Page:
A time line of the coronavirus pandemic’s impact on the global space industry. Scroll down for daily updates.
Space events delayed or canceled due to the coronavirus pandemic
The annual Conference on Small Satellites at Utah State University this August will become a virtual event. Conference organizers announced Friday that they shifted to a virtual format because of health and safety concerns created by the pandemic. The virtual conference will include most elements of the regular conference, such as keynote and invited speakers, oral presentations, exhibitor and sponsor information, university exhibits, poster presentations, and the Frank J. Redd Student Competition, among other aspects. Registration, which will be free of charge, will open June 1. [www.smallsat.org]
Members of the European Parliament are asking for government support for Europe’s space industry because of the pandemic. Seven members of the parliament, the legislative branch of the European Union, wrote recently to Thierry Breton, a commissioner overseeing space in the European Commission, warning that the industry could lose a billion euros this year. The members of parliament are asking the commission to support a budget for EU space activities of 16 billion euros from 2021 through 2027, after earlier reports that the EU was considering a smaller budget that supports its work on the Galileo and Copernicus programs. [SpaceNews]
NASA is preparing to gradually reopen facilities closed for weeks because of the pandemic. In an online town hall meeting Wednesday, agency leadership said that they have created a framework for centers to use to gradually reopen, starting with those personnel who need to be on site to carry out their work. Those who have been teleworking will likely be asked to continue to do so for the foreseeable future, though. NASA’s planning is taking into account the possibility of a second wave of the coronavirus later this year, although NASA may respond in a more targeted fashion, closing individual buildings rather than entire centers if new cases are reported among its workforce. [SpaceNews]
An Russian space industry executive diagnosed with COVID-19 has died. Yevgeny Mikrin, chief designer for Energia, was diagnosed with the disease last month, shortly after attending a Soyuz launch of three people to the International Space Station. Roscosmos announced Tuesday that he died, but did not state the cause of death. Roscosmos said that, prior to Mikrin’s death, 173 people in the Russian space industry had been diagnosed with the disease and six had died. [Moscow Times]
Virgin Galactic said it is pressing ahead with operations amid the pandemic, but doesn’t yet know the full impact it will have on its business. Virgin executives said the vast majority of its employees who need to work on site are now able to do so as the company takes various measures to protect them from exposure to the coronavirus. The company, though, said it’s not yet clear how long the pandemic will affect the company, including its ability to complete its flight test program and begin commercial suborbital spaceflights. Virgin Galactic lost $60 million in its fiscal first quarter, and while having more than $400 million in cash on hand, is taking steps to reduce expenditures. The company also announced a Space Act Agreement with NASA to begin studies of technologies needed for future high-speed transport vehicles. [SpaceNews]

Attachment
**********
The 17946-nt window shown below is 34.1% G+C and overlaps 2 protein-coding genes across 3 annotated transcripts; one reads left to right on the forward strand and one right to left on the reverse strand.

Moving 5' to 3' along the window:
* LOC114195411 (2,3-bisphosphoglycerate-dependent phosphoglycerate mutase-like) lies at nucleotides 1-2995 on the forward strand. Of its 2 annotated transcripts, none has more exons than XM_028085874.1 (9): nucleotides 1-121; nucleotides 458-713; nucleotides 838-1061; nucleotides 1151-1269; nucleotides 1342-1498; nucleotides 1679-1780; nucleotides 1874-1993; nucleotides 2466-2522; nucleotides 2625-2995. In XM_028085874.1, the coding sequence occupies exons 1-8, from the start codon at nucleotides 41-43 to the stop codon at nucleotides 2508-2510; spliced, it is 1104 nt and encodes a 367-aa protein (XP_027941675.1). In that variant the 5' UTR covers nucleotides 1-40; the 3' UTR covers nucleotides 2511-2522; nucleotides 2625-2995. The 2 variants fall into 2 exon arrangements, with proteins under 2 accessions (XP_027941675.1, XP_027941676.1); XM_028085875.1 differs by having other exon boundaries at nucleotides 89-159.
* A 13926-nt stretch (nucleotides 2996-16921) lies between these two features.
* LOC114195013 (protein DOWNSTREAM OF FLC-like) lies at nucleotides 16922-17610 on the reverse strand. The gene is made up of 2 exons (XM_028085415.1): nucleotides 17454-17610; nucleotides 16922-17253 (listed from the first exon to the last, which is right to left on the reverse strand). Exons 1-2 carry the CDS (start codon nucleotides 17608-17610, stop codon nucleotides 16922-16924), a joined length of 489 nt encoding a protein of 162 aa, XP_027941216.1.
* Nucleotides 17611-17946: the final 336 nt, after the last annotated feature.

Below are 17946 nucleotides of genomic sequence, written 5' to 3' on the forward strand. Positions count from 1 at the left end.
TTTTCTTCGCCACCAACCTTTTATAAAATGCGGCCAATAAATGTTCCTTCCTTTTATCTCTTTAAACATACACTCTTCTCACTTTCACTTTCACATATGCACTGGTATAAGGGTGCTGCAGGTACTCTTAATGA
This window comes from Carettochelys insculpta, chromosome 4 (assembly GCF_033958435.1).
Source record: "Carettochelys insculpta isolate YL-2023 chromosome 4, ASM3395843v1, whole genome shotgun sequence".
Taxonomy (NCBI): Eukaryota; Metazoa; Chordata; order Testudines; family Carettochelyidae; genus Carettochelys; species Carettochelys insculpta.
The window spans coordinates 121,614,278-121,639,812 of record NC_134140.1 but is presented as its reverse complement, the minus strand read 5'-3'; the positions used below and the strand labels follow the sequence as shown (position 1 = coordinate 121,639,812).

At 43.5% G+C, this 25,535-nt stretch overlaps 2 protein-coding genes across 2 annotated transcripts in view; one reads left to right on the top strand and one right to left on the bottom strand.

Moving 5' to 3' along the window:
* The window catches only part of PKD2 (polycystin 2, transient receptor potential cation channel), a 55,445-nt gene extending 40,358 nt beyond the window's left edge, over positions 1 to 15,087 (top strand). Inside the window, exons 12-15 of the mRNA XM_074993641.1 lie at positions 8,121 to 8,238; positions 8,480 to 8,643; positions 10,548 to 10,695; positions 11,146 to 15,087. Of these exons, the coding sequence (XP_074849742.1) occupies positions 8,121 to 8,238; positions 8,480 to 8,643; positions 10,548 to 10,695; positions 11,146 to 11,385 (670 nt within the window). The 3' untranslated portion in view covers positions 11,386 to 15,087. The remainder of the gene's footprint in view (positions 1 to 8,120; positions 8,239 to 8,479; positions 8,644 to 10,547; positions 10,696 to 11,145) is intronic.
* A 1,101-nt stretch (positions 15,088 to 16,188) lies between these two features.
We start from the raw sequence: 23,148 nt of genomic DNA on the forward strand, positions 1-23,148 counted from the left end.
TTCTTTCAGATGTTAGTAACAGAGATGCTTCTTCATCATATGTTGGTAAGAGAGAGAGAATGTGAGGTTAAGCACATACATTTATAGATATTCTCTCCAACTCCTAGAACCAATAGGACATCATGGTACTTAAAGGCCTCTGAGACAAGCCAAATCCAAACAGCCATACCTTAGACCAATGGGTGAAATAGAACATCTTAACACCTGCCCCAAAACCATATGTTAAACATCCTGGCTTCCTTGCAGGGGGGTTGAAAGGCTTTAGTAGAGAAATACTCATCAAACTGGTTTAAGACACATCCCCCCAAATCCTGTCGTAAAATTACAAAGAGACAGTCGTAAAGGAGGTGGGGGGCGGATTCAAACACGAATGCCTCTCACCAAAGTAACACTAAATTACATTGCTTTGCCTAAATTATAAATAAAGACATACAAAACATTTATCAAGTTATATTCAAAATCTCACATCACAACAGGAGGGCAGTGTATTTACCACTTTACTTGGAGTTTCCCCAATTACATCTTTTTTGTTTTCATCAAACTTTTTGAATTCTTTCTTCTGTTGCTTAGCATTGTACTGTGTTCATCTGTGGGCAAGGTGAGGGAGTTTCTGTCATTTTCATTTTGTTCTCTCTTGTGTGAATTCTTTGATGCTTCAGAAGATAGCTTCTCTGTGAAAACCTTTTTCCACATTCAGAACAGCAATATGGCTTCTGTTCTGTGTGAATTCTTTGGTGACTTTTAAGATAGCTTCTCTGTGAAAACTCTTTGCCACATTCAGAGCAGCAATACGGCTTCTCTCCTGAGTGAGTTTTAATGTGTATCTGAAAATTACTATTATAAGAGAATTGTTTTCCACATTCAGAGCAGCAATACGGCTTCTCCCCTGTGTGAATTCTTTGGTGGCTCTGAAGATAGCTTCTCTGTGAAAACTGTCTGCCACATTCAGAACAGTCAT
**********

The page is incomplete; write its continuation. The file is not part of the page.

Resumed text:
The pandemic has created an “unanticipated global experiment” in the use of satellite imagery and analytics. Using overhead satellite imagery and analytics software, geospatial data companies track the global impact of the coronavirus pandemic, drawing attention to the importance of satellites to gather critical data that will guide policy decisions for years to come. Those applications range from tracking crowd sizes on beaches to monitoring economic activity. [SpaceNews]
NASA hopes to resume testing of the Space Launch System in the next few weeks. Work on the upcoming “Green Run” static-fire test of the first SLS core stage at the Stennis Space Center has been suspended since mid-March because of the coronavirus pandemic. That work will resume, at a reduced pace, later this month. The first launch of SLS is now not expected until late next year. [Spaceflight Now]
Scientists are optimistic the pandemic will not delay several planetary missions in development. NASA’s Lucy mission, which will study Trojan asteroids in the same orbit around the sun as Jupiter, must launch during a narrow window in October 2021. Work on that mission is continuing with adjustments, like the use of shifts to reduce the number of people on site at one time. Work remains in progress on ESA’s JUICE mission to the moons of Jupiter, scheduled for launch in 2022, although project officials said some of the schedule margin that they had prior to the start of the pandemic has been lost. [Spaceflight Now]
NASA is joining forces with ESA and JAXA on a “hackathon” to develop solutions for the coronavirus pandemic. The agencies are sponsoring the Space Apps COVID-19 Challenge, where people will use Earth observation data from the three space agencies to propose solutions to challenges created by COVID-19. Registration for the virtual event, scheduled for May 30—31, opens later this month. [NASA]